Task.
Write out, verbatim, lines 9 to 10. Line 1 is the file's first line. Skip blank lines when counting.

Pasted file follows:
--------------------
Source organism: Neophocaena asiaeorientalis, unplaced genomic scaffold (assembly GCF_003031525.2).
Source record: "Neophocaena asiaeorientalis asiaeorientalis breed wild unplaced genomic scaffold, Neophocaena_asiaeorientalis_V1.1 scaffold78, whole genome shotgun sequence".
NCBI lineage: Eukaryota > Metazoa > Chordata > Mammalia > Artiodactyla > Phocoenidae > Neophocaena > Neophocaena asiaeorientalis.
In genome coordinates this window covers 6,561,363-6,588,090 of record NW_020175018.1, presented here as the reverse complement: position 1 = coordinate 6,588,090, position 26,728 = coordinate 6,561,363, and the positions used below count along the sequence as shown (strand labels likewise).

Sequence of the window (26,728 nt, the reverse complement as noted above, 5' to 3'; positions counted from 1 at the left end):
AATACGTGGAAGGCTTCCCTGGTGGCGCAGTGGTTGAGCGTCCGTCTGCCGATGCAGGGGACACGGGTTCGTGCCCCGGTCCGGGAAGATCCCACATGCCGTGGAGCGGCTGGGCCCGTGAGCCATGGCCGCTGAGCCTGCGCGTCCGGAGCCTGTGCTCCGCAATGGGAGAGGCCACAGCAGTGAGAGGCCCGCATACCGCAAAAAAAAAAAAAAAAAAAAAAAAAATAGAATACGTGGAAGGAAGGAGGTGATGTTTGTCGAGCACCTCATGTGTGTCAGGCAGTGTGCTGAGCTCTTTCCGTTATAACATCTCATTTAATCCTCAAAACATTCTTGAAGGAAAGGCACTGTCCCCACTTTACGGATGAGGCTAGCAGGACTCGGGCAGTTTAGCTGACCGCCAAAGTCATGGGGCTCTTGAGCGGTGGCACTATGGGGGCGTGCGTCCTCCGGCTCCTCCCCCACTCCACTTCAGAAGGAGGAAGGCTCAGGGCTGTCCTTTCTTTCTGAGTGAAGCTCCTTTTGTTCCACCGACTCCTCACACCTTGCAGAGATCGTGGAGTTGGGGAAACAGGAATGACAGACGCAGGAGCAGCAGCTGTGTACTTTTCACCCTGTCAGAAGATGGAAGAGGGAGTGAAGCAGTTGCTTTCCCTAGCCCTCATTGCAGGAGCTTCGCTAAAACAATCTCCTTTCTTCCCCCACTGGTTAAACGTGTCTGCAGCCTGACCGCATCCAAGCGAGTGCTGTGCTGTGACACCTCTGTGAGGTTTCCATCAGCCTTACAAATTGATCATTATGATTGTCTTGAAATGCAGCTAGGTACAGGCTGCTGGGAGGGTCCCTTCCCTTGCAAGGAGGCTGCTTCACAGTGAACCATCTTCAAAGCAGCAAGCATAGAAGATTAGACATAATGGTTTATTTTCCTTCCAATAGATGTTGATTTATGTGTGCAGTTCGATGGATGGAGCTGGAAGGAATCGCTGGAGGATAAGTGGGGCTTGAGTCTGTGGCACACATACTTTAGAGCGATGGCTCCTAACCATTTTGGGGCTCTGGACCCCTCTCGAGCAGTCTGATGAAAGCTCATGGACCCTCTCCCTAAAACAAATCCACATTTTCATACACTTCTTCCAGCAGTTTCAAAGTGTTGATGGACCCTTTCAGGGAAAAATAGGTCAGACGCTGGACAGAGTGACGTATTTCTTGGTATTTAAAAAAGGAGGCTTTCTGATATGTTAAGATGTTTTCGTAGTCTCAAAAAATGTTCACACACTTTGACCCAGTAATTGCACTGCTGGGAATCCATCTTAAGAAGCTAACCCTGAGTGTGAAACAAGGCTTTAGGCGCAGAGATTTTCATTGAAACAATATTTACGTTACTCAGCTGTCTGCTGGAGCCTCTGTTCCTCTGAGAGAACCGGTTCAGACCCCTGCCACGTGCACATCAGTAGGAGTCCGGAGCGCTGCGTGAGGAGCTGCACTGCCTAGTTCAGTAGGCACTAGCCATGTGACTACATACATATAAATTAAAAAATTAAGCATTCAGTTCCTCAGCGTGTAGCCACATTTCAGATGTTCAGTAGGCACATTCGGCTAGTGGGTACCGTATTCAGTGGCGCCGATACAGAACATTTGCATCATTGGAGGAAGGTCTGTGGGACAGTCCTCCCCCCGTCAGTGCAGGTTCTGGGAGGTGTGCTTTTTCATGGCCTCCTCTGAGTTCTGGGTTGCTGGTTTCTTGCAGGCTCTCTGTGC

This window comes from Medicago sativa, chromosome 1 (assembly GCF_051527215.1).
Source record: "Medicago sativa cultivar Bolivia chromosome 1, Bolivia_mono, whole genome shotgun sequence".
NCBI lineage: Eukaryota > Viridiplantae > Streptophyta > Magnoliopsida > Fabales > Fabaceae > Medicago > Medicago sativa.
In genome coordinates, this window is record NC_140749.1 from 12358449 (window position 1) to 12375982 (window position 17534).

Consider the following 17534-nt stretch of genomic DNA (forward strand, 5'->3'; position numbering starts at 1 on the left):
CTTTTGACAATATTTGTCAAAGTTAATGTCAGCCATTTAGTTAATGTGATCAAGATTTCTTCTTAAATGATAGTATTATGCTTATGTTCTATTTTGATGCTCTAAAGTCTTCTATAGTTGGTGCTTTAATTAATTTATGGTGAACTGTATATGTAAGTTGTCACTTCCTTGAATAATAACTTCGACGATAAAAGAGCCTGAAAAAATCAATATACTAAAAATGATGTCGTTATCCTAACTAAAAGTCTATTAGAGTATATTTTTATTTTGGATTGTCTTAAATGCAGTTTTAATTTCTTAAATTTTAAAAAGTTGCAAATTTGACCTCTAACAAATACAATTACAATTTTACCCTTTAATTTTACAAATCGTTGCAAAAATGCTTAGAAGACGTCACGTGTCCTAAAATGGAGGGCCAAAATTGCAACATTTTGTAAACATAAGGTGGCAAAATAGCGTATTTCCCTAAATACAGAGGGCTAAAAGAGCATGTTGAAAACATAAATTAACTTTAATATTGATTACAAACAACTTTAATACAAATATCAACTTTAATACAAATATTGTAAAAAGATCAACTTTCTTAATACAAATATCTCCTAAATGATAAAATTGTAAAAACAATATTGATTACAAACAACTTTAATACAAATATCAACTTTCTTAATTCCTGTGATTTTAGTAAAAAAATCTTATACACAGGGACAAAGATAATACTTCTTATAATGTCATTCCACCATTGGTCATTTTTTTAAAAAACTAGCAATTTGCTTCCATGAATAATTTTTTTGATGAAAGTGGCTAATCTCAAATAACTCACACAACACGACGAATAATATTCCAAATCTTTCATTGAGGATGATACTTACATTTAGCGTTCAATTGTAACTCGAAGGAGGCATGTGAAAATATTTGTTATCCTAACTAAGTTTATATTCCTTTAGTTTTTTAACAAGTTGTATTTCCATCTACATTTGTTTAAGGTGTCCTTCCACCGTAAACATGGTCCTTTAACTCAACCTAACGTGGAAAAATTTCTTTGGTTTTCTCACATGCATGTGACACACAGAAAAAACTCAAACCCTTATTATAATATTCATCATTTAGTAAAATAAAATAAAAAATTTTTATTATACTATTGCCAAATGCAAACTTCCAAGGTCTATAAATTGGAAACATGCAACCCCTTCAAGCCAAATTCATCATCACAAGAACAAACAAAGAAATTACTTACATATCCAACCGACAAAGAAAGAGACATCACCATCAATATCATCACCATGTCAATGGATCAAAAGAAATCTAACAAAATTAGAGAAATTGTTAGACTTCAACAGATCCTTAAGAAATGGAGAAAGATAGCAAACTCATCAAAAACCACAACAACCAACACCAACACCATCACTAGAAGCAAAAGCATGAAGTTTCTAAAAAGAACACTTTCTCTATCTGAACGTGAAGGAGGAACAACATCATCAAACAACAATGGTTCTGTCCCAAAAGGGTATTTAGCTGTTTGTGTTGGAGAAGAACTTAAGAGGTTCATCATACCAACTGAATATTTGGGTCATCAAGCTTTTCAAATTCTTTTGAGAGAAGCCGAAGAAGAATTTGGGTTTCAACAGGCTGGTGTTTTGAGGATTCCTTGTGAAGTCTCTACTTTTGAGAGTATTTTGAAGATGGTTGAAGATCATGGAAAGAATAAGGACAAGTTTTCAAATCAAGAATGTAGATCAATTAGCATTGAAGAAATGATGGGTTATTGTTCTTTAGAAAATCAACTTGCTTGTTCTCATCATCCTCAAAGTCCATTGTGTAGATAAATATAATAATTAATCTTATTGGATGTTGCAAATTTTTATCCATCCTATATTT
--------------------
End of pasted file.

NCBI lineage: Eukaryota > Viridiplantae > Streptophyta > Magnoliopsida > Fabales > Fabaceae > Medicago > Medicago sativa.
In genome coordinates, this window is record NC_140749.1 from 12358449 (window position 1) to 12375982 (window position 17534).